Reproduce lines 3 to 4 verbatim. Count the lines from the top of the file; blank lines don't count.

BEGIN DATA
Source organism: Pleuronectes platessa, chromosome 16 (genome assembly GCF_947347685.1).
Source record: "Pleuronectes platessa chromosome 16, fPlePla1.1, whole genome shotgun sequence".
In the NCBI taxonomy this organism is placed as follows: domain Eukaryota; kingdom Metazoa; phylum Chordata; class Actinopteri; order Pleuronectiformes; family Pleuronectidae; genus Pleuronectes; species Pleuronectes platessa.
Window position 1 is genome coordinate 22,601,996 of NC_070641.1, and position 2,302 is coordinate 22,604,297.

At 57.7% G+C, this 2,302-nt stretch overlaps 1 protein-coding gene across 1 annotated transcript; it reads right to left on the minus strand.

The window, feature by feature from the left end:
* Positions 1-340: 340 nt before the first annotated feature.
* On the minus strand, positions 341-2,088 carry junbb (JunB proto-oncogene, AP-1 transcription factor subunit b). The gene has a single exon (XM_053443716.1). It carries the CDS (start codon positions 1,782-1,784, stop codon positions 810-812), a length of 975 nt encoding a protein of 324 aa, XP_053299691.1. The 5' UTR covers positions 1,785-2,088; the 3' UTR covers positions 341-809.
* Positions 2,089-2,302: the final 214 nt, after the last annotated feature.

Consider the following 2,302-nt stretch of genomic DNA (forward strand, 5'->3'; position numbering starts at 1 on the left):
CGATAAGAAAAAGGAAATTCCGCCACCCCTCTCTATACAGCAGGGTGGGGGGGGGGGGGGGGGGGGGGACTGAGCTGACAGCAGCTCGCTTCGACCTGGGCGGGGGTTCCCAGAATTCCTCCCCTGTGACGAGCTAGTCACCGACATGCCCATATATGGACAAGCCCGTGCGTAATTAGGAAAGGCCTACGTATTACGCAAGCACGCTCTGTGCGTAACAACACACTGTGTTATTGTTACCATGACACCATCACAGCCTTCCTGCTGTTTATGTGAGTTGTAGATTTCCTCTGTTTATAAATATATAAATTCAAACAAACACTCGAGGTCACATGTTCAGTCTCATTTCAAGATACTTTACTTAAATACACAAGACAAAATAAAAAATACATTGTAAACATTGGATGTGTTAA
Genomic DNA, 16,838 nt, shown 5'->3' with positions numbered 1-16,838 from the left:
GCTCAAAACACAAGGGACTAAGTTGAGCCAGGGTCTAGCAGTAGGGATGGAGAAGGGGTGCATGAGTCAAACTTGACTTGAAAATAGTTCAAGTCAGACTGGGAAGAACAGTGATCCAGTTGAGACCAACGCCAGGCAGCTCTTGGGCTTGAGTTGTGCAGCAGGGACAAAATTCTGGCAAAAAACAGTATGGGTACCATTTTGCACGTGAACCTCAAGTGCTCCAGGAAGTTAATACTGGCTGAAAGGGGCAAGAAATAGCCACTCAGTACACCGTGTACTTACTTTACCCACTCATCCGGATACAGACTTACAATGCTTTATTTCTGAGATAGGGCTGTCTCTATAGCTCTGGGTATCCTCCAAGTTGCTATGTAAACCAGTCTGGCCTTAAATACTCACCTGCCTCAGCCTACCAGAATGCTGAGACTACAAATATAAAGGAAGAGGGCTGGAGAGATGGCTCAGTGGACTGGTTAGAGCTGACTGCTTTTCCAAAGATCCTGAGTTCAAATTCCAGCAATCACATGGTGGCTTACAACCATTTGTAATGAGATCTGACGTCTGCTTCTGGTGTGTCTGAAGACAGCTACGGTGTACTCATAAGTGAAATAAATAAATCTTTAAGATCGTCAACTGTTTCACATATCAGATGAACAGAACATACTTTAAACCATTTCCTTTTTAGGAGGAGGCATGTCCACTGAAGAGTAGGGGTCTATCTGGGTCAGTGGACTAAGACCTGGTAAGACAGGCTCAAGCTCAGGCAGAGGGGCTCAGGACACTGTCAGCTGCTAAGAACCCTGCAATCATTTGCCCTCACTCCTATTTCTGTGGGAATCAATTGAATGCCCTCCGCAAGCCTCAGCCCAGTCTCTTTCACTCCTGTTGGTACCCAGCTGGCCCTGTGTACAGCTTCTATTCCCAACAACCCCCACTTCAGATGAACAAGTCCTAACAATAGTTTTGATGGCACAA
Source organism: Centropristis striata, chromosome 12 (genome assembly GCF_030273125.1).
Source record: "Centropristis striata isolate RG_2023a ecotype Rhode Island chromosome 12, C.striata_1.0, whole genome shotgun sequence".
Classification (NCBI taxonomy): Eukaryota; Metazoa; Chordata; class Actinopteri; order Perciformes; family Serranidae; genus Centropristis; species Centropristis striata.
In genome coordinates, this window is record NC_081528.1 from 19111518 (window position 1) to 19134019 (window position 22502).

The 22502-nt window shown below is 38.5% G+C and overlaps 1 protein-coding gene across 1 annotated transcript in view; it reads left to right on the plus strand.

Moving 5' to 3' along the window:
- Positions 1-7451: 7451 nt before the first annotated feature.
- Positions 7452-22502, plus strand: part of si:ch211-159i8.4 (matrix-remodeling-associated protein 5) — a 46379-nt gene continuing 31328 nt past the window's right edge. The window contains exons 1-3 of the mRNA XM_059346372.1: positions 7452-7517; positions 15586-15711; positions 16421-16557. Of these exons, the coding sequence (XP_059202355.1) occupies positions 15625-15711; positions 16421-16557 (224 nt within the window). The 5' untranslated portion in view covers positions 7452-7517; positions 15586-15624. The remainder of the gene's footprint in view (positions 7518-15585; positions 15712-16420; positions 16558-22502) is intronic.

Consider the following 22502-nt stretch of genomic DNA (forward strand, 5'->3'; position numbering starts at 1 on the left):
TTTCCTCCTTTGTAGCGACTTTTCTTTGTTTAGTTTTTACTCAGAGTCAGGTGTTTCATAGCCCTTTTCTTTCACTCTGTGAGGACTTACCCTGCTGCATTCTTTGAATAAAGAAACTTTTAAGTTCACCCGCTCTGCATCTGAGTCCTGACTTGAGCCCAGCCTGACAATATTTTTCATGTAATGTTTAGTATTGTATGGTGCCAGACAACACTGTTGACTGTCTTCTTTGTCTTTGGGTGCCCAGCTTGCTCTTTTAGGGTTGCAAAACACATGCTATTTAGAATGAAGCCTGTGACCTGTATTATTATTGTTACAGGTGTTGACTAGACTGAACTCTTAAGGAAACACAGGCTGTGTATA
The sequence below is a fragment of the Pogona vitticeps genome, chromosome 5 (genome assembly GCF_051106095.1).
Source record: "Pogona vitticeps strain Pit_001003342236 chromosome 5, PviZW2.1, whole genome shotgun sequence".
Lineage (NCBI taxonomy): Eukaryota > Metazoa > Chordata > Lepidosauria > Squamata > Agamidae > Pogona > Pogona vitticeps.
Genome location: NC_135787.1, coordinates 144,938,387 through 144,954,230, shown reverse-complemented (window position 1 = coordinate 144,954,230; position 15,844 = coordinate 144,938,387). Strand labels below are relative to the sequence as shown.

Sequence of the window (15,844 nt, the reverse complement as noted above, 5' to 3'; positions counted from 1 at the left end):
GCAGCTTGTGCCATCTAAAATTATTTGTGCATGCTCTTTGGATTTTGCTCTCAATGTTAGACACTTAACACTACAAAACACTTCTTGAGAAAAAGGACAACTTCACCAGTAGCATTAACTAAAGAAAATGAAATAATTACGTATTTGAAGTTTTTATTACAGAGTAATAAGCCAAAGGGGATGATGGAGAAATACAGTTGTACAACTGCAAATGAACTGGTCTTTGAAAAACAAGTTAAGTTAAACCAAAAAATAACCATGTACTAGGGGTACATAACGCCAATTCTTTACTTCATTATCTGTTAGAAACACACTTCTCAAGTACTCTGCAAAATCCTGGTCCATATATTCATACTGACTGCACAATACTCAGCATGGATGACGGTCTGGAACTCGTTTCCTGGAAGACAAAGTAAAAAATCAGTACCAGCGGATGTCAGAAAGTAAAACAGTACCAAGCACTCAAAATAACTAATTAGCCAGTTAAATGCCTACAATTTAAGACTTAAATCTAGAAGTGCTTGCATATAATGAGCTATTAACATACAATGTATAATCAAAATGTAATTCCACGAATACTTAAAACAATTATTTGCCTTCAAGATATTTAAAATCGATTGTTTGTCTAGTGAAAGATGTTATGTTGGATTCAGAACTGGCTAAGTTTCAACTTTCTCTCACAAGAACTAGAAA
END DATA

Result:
In the NCBI taxonomy this organism is placed as follows: domain Eukaryota; kingdom Metazoa; phylum Chordata; class Actinopteri; order Pleuronectiformes; family Pleuronectidae; genus Pleuronectes; species Pleuronectes platessa.
Window position 1 is genome coordinate 22,601,996 of NC_070641.1, and position 2,302 is coordinate 22,604,297.